Before understanding what can lead to hearing issues, it is practical to understand how the ear functions. The outer ear, middle ear, and inner ear are the three primary components of the ear. From the skin fold on the outside of the skull to the eardrum, there is the external ear. Sound waves are funnelled fast to the eardrum via the outer ear.
The middle ear starts at the eardrum. The middle ear space, which is usually air-filled, is located behind the eardrum. The middle ear area contains the Eustachian tube entrance. The apex of the throat and the middle ear area are connected by this tube. The tube frequently opens and closes during the day. It might open when we swallow or yawn, for instance. It occasionally makes noises when it opens or "uncovers". When it opens, it lets outside air into the middle ear, bringing in fresh air. This tube aids in bringing the air pressure in the middle ear to its external counterpart. That is why when we change altitude, like when crossing a mountain or taking off and landing in an aeroplane, our ears explode.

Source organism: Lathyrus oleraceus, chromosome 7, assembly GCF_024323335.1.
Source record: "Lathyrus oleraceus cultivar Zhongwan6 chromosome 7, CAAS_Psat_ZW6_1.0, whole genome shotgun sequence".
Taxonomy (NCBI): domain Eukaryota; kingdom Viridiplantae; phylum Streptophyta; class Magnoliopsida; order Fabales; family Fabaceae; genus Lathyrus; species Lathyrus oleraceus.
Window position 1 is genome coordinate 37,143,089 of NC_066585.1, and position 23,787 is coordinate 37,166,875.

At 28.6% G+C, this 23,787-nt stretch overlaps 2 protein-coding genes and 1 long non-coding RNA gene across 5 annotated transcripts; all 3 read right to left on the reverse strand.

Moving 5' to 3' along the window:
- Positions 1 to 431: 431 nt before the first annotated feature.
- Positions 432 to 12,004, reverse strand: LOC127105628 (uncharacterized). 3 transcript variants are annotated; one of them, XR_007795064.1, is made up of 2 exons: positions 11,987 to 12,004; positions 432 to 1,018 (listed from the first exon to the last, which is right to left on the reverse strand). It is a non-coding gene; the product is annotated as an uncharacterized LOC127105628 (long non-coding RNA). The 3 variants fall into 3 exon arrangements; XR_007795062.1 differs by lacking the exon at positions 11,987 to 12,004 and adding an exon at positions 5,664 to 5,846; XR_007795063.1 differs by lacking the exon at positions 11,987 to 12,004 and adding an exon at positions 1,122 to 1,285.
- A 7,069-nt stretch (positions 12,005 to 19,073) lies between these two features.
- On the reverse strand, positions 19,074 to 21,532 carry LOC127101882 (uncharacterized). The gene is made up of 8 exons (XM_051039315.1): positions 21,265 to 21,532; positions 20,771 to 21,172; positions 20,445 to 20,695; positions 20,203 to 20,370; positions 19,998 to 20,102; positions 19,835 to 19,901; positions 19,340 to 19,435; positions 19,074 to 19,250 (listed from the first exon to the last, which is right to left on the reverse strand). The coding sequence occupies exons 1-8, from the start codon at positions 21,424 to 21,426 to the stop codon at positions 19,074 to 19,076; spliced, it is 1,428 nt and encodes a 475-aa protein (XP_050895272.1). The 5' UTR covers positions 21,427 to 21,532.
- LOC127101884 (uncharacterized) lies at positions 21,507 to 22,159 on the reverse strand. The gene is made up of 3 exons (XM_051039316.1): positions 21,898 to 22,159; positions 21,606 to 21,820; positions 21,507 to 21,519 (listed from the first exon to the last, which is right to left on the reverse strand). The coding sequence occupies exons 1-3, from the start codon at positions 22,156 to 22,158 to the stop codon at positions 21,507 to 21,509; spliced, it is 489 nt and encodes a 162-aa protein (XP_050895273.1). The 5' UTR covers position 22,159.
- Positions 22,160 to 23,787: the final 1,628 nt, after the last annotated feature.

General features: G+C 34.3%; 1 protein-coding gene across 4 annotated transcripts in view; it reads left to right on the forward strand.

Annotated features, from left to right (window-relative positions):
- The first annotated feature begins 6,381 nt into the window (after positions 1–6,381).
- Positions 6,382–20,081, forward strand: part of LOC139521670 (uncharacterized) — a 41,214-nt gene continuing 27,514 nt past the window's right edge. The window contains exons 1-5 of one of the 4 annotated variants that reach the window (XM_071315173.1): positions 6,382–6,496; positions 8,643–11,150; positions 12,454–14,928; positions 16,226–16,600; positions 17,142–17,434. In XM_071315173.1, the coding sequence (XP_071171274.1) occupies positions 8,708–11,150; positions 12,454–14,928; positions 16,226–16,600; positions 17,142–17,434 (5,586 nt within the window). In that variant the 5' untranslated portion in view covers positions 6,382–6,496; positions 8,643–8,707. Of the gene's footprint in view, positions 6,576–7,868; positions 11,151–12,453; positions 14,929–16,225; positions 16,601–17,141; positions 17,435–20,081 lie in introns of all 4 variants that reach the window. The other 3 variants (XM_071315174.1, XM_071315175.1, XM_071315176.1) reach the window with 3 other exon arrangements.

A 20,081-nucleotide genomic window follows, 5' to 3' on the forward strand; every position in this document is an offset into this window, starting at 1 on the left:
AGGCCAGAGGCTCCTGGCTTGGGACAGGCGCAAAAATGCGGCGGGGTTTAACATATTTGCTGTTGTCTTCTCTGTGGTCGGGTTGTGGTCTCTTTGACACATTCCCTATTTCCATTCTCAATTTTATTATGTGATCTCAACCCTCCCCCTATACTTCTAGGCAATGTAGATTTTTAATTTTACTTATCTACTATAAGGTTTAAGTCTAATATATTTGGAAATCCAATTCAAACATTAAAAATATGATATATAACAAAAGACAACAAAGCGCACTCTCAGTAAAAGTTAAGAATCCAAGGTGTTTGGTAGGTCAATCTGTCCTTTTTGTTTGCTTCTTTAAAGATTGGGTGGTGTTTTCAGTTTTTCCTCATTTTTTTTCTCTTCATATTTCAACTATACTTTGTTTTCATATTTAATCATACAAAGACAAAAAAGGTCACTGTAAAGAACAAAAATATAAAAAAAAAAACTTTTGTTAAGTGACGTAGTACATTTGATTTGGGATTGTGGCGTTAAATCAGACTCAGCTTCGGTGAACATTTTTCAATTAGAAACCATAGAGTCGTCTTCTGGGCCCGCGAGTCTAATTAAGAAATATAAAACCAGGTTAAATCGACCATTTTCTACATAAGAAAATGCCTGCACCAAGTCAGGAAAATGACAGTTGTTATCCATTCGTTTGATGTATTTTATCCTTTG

The malleus, the anvil, and the stirrup are the names of the three small bones that make up the middle ear. These bones link together to make a chain. The malleus, the first bone, is joined to the eardrum. The oval window, a further small membrane, is joined to the stirrup, the last bone. Cortexi
The cochlea, or inner ear, starts at the oval window. The last of the small bones pushes up against the oval glass as the sound enters the ear. More than 15,000 small nerve terminals known as hair cells can be found inside the cochlea. There is fluid surrounding these hair cells. Sound waves are transformed into electrical impulses by hair cells and sent to the brain via the auditory (hearing) nerve. The sounds become something significant to you after the brain processes these impulses.https://www.outlookindia.com/outlook-spotlight/cortexi-reviews-legit-users-shocking-feedbacks--news-273963